“It’s not just something that came out of being a passion product for us,” says chief medical officer and head, Health4Equity Dania Alarcon. “It was needed.”
The practice seeks to better serve underrepresented audiences and offer a more nuanced understanding of cultural biases and mistrust. “It’s not a side project,” Cole stresses. “It’s embedded in everything we do. It’s part of how brands are coming to market.”
Not that WTH needed a sign that Health4Equity was a valuable offering, but Pfizer’s early embrace qualified. “For our largest client to ask us to be partners in this was very gratifying,” Alarcon says.
Health4Equity has had an internal impact as well. “The leadership we have is diverse — which is a story we have to tell, not a story we need to create,” Wisnom says. “I want people to come into our network and see people they can see themselves in. I want them to look up to our leaders and feel that they share lived experiences .… We want to build that latent positivity in our workforce, that this is a place people want to be.”
Look for client composition to evolve over the next year, with more companies in the genomic space and ones focused on preventative care added to the mix. The agency will also further explore the metaverse and seek to provide more (and more involved) immersive education, direct-to-patient and sales experiences.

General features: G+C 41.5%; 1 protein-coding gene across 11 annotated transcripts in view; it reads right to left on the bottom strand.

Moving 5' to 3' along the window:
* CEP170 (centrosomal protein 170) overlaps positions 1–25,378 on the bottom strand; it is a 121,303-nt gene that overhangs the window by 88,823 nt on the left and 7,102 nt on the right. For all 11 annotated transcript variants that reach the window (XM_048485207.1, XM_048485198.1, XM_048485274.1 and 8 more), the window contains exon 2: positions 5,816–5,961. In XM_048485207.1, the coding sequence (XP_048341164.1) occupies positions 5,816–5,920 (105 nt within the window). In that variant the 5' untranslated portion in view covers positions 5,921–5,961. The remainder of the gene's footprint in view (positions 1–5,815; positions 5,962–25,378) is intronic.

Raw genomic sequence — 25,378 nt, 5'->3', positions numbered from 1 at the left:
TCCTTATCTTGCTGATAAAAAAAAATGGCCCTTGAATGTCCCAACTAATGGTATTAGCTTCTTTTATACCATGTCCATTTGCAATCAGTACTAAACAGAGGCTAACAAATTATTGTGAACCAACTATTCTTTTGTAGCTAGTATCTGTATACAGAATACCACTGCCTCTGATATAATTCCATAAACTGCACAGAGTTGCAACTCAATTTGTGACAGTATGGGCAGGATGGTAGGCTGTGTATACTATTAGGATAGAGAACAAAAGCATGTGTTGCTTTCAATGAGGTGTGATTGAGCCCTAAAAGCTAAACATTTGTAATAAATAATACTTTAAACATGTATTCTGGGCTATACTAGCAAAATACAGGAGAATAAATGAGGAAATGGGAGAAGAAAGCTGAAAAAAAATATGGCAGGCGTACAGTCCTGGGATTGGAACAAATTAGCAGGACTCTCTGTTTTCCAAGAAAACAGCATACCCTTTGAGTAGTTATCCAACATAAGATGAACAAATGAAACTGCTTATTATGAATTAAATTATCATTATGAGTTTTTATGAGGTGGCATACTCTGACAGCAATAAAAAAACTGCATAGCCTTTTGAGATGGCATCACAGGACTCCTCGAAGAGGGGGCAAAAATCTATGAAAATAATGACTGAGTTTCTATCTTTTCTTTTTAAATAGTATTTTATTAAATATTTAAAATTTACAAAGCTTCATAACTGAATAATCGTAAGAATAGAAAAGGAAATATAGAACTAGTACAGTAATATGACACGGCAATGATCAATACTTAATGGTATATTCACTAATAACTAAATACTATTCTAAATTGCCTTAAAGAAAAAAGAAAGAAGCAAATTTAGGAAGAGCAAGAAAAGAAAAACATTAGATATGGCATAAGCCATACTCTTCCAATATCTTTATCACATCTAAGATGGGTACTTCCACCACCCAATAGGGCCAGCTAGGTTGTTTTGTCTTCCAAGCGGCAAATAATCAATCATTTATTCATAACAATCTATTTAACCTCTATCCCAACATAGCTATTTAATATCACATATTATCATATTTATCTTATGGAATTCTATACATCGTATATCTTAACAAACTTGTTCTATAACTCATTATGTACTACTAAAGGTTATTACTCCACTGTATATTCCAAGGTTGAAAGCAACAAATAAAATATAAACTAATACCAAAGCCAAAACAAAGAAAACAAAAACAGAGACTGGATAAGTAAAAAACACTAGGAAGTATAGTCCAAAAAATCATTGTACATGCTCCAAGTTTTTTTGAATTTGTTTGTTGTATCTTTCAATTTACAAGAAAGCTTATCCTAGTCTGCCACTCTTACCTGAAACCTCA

As for the man newly installed atop the hierarchy, Wisnom is both sad to be bidding goodbye to a friend — he first bonded with Chidester years ago over a dinner in Germany, when he was leading a big chunk of the company’s GSK business — and energized by the opportunity to drive WTH’s continued ascent.
“This hasn’t been a rip-off-the-Band-Aid hard stop for me or anyone else. It’s been really fluid,” he says. “We’re ready for what’s next.”
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Work from outside pharma you admire…
Why do I love the Feel Your Best ad promoting the Lexus self-charging hybrid? Because it uses facial recognition technology to read and adapt the ad to the consumer’s emotion. Consumers are seeking authentic, uplifting content, and Lexus used an interesting platform to generate joy. Themes of optimism and unity are important to consumers. Brands that focus on those communal emotions will generate positive reactions from customers and increase engagement within their branded communities. — Becky Chidester, outgoing CEO